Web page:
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Albert Nobbs

Albert Nobbs

Released 27 April 2012
Director Rodriga Garcia
Starring






Glenn Close, Janet McTeer, Brendan Gleeson, Jonathan Rhys Meyers, Maria Doyle Kennedy, Brenda Fricker, Pauline Collins, Aaron Johnson, Mia Wasikowska, Antonia Campbell-Hughes
Writer(s)

Glenn Close, John Banville, Gabriella Prekop
Producer(s)

Glenn Close, Bonnie Curtis, Julie Lynn, Alan Maloney
Origin United Kingdom, Ireland
Running Time 113 minutes
Genre Drama
Rating 15A
48

It’s a man’s world.

Nicole Kidman in The Hours, Leonardo DiCaprio in J Edgar, the Wayans brothers in White Chicks; all victims of bad movie make-up. Who knows, maybe White Chicks would have been hilarious if it weren’t for the sadly distracting combination of bad wigs and make-up like uncooked dough. Pity poor Glenn Close then, who is the latest victim of a transformation as effective as setting one’s face in plaster of paris.

In Albert Nobbs, Close plays a woman posing as a man in order to get work in late 19th century Dublin. The scheme has been remarkably successful; she is a well respected butler in a hotel frequented by the upper classes of the city. Saving every penny she earns, she dreams of buying her own little business. When a handyman played by Janet McTeer comes to work at the hotel, Albert suddenly sees the possibility that she can find love as well as success and sets her sights on pretty co-worker Helen (Mia Wasikowska).

The plot of Albert Nobbs may deal with hidden desires and social prejudice but Boys Don’t Cry it ain’t. On the whole, it’s as hard hitting as a marshmallow; the kind of thing your granny might enjoy to watch on TV on a Sunday evening. The period setting is handsomely realised by director Rodrigo Garcia but underneath the gloss, it’s a pretty unremarkable film. The story arc is a little too bumpy as it veers from comedy to tragedy and the performances are distinctly uneven.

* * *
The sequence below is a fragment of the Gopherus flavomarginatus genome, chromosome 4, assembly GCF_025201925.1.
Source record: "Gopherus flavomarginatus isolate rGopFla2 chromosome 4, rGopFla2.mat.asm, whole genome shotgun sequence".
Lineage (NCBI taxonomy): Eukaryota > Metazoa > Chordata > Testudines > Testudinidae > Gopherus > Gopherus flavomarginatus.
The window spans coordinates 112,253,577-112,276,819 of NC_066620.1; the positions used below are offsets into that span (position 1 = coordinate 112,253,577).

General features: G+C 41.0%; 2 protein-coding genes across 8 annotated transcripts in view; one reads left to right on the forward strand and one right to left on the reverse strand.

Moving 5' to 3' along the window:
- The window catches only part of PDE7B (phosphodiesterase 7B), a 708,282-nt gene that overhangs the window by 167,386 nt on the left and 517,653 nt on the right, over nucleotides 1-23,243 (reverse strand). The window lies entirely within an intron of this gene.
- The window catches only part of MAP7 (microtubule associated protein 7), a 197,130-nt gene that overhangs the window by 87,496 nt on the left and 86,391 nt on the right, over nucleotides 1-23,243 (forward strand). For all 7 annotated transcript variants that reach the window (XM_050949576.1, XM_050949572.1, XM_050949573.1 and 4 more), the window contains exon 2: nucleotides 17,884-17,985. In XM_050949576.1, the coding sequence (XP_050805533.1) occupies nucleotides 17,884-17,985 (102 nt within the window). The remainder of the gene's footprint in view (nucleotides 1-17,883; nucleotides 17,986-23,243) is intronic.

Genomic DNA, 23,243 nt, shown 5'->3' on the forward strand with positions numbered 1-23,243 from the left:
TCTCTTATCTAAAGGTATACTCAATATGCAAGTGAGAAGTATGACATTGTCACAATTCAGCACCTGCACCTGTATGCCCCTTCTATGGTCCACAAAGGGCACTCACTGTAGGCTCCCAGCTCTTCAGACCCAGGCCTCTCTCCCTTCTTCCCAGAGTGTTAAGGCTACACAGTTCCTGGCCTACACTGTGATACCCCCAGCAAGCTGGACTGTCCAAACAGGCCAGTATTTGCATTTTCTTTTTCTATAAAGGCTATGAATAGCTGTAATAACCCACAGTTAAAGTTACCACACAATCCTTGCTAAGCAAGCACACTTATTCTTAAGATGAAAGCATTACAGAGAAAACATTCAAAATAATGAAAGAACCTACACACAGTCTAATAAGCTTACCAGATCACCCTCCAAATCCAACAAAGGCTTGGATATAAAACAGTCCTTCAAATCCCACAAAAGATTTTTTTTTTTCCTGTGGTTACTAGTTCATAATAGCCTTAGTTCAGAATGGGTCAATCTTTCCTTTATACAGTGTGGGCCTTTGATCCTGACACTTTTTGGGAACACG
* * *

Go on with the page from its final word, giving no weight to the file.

McTeer and Pauline Collins (as the mercenary hotel proprietress) are both solid but other (usually impressive) cast members noticeably struggle. Close’s face is all but immobile under the aforementioned thick layer of make-up. Granted, Albert’s personality is built upon a necessary emotional restraint but how this performance got a nod for a Best Actress Oscar is beyond me. Wasikowska and Aaron Johnson meanwhile are both felled by accents that wander back and forth across the Irish Sea.

The only time I perked up during Albert Nobbs was for some Dublin location eye spy. But if thinking “ooh it’s the Iveagh Gardens!” marks the highpoint of any film, it isn’t a good sign.

- Linda O’Brien